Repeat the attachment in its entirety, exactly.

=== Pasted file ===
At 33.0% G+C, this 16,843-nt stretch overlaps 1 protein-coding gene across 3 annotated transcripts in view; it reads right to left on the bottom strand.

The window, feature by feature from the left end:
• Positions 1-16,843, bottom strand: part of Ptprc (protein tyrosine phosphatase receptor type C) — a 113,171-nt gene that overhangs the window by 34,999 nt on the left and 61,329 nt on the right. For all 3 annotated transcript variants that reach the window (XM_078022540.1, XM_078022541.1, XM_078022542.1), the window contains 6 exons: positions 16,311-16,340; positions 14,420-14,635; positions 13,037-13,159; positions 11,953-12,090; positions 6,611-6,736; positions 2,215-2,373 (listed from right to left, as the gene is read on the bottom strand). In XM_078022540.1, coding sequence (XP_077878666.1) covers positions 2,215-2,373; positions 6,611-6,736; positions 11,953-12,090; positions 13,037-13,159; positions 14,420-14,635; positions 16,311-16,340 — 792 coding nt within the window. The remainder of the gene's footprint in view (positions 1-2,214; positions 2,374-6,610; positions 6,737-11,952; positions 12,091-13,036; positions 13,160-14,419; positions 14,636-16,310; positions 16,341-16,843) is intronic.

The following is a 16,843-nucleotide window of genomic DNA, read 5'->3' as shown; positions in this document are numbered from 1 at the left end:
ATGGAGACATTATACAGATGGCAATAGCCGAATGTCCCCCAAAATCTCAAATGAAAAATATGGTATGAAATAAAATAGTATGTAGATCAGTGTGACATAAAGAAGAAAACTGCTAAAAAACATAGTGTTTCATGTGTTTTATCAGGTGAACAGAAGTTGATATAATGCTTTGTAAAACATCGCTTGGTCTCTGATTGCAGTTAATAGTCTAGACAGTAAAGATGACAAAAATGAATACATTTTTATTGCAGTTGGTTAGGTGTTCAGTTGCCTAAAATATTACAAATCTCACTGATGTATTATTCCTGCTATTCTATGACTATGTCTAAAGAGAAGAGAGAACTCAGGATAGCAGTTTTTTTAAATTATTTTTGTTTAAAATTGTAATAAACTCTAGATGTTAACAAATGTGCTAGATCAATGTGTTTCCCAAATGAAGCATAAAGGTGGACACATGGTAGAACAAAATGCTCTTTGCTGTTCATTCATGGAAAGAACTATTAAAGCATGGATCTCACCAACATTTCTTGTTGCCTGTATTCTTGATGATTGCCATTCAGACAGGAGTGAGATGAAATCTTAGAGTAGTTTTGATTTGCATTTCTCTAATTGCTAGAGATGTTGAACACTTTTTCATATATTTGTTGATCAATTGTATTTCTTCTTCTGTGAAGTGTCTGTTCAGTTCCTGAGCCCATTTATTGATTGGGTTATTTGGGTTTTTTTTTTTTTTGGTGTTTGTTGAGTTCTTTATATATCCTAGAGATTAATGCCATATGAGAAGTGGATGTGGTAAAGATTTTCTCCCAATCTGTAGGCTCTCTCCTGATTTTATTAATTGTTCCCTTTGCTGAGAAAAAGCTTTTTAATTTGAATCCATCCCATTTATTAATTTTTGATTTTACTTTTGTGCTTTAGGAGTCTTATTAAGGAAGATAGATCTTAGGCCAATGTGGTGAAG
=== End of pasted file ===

At 33.0% G+C, this 16,843-nt stretch overlaps 1 protein-coding gene across 3 annotated transcripts in view; it reads right to left on the bottom strand.

The window, feature by feature from the left end:
• Positions 1-16,843, bottom strand: part of Ptprc (protein tyrosine phosphatase receptor type C) — a 113,171-nt gene that overhangs the window by 34,999 nt on the left and 61,329 nt on the right. For all 3 annotated transcript variants that reach the window (XM_078022540.1, XM_078022541.1, XM_078022542.1), the window contains 6 exons: positions 16,311-16,340; positions 14,420-14,635; positions 13,037-13,159; positions 11,953-12,090; positions 6,611-6,736; positions 2,215-2,373 (listed from right to left, as the gene is read on the bottom strand). In XM_078022540.1, coding sequence (XP_077878666.1) covers positions 2,215-2,373; positions 6,611-6,736; positions 11,953-12,090; positions 13,037-13,159; positions 14,420-14,635; positions 16,311-16,340 — 792 coding nt within the window. The remainder of the gene's footprint in view (positions 1-2,214; positions 2,374-6,610; positions 6,737-11,952; positions 12,091-13,036; positions 13,160-14,419; positions 14,636-16,310; positions 16,341-16,843) is intronic.

The following is a 16,843-nucleotide window of genomic DNA, read 5'->3' as shown; positions in this document are numbered from 1 at the left end:
ATGGAGACATTATACAGATGGCAATAGCCGAATGTCCCCCAAAATCTCAAATGAAAAATATGGTATGAAATAAAATAGTATGTAGATCAGTGTGACATAAAGAAGAAAACTGCTAAAAAACATAGTGTTTCATGTGTTTTATCAGGTGAACAGAAGTTGATATAATGCTTTGTAAAACATCGCTTGGTCTCTGATTGCAGTTAATAGTCTAGACAGTAAAGATGACAAAAATGAATACATTTTTATTGCAGTTGGTTAGGTGTTCAGTTGCCTAAAATATTACAAATCTCACTGATGTATTATTCCTGCTATTCTATGACTATGTCTAAAGAGAAGAGAGAACTCAGGATAGCAGTTTTTTTAAATTATTTTTGTTTAAAATTGTAATAAACTCTAGATGTTAACAAATGTGCTAGATCAATGTGTTTCCCAAATGAAGCATAAAGGTGGACACATGGTAGAACAAAATGCTCTTTGCTGTTCATTCATGGAAAGAACTATTAAAGCATGGATCTCACCAACATTTCTTGTTGCCTGTATTCTTGATGATTGCCATTCAGACAGGAGTGAGATGAAATCTTAGAGTAGTTTTGATTTGCATTTCTCTAATTGCTAGAGATGTTGAACACTTTTTCATATATTTGTTGATCAATTGTATTTCTTCTTCTGTGAAGTGTCTGTTCAGTTCCTGAGCCCATTTATTGATTGGGTTATTTGGGTTTTTTTTTTTTTTGGTGTTTGTTGAGTTCTTTATATATCCTAGAGATTAATGCCATATGAGAAGTGGATGTGGTAAAGATTTTCTCCCAATCTGTAGGCTCTCTCCTGATTTTATTAATTGTTCCCTTTGCTGAGAAAAAGCTTTTTAATTTGAATCCATCCCATTTATTAATTTTTGATTTTACTTTTGTGCTTTAGGAGTCTTATTAAGGAAGATAGATCTTAGGCCAATGTGGTGAAG